Dutch authorities announced on Friday that the government had signed a multi-million deal with Microsoft to extend support for the discontinued Windows XP operating system, following on from the British who spent AUD$10 million to do the same.
Dutch language publication Webwereld reported that the contract, which is worth millions of euros, will extend support for XP into early next year.
Webwereld reported that a Dutch government spokesperson said the number of PCs running Windows XP is between 34,000 and 40,000, but declined to provide an exact value for the deal.
As part of the contract, Microsoft is then required to migrate the Windows XP PCs to either Windows 7 or Windows 8, as per the government agencies' choice.
The number of users running Windows XP worldwide continues to decline as customers switch to newer versions of the operating system.
However usage remains high in some areas: estimates of Windows XP usage vary, but metrics company Net Applications Market Share pegs it at over 27 percent of PCs worldwide as of March this year.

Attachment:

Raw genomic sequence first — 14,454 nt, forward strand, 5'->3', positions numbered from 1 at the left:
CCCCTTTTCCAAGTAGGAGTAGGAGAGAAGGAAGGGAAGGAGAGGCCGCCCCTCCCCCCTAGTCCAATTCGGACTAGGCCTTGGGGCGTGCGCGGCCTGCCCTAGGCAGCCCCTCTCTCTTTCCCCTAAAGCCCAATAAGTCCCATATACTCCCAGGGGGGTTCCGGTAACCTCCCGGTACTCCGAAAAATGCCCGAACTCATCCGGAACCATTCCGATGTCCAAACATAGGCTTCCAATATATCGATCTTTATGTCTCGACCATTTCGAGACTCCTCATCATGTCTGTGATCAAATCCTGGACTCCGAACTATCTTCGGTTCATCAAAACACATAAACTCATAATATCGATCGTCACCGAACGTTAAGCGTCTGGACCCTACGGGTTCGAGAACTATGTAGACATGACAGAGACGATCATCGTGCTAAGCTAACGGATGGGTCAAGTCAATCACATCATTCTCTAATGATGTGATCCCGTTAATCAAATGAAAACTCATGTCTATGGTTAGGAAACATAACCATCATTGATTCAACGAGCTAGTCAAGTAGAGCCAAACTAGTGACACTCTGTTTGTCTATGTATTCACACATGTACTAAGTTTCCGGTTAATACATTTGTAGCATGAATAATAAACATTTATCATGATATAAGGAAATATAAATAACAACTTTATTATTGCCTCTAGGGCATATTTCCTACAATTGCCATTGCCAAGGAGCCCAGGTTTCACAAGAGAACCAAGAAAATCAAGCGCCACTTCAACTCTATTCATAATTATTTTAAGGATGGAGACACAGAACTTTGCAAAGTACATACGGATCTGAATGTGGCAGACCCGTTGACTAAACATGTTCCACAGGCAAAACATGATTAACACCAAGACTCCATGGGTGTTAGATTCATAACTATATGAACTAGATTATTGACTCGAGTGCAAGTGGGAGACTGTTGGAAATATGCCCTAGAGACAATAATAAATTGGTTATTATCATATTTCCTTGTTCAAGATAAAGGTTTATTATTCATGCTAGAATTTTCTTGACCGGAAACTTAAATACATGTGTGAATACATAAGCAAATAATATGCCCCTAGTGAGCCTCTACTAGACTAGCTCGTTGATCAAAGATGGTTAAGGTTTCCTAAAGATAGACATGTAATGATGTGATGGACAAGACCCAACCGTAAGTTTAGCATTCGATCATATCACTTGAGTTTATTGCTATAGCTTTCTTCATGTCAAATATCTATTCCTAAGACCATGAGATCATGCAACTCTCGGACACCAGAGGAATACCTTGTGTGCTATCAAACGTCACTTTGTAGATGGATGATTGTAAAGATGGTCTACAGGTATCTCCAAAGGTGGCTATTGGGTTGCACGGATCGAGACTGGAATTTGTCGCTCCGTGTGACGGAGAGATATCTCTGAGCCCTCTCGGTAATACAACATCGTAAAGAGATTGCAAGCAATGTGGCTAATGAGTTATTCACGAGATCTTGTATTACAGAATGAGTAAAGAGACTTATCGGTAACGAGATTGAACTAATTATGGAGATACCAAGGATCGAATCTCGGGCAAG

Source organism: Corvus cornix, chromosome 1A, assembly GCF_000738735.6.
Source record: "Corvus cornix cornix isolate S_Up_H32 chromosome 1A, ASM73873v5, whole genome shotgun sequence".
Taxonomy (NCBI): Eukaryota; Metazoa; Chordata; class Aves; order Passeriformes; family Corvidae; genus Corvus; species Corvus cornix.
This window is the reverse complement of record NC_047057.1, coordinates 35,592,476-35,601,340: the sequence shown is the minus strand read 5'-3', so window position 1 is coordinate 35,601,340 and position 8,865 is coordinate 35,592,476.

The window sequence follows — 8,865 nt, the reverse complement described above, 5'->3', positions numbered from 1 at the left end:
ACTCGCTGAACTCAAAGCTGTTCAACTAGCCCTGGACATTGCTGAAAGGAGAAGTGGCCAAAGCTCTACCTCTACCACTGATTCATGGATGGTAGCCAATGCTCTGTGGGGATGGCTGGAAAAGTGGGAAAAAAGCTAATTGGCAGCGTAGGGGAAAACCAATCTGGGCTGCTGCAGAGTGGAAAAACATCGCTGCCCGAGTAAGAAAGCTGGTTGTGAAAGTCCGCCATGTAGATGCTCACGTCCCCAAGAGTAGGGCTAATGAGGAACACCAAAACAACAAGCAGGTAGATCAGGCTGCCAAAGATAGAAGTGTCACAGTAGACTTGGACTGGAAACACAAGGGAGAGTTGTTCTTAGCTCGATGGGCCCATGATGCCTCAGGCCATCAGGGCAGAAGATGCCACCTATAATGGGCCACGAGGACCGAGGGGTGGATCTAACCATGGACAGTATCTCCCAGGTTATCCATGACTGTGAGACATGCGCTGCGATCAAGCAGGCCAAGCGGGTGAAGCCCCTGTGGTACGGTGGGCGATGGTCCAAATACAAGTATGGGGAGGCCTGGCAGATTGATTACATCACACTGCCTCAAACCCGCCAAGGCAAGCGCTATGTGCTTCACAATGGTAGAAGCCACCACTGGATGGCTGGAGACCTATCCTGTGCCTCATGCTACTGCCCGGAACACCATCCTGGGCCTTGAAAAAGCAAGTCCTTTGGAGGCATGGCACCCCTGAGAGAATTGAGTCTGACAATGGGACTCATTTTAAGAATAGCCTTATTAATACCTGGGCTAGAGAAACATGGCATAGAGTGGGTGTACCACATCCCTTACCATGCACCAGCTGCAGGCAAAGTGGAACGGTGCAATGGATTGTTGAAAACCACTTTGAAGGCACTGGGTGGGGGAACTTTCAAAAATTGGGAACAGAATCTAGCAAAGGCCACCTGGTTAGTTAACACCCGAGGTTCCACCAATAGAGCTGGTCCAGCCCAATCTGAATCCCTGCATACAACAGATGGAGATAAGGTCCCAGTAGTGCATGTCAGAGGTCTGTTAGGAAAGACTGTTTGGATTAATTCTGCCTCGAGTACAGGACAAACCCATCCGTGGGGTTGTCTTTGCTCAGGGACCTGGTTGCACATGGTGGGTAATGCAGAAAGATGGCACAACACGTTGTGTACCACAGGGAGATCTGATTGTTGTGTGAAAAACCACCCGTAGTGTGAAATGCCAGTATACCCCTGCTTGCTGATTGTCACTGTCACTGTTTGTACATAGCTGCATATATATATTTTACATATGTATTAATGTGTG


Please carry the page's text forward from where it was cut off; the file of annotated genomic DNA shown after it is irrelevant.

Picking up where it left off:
Statcounter has a lower figure but still believes 18.6 percent of users around the world run Windows XP. The operating system is thought by Statcounter to be the most popular operating system in China with almost 48 percent market share there.
In Australia the situation is very different with Windows XP sitting below eight percent market share according to Statcounter. Here, Windows 7 is the most popular operating system, and makes up for over a half of the client operating systems surveyed.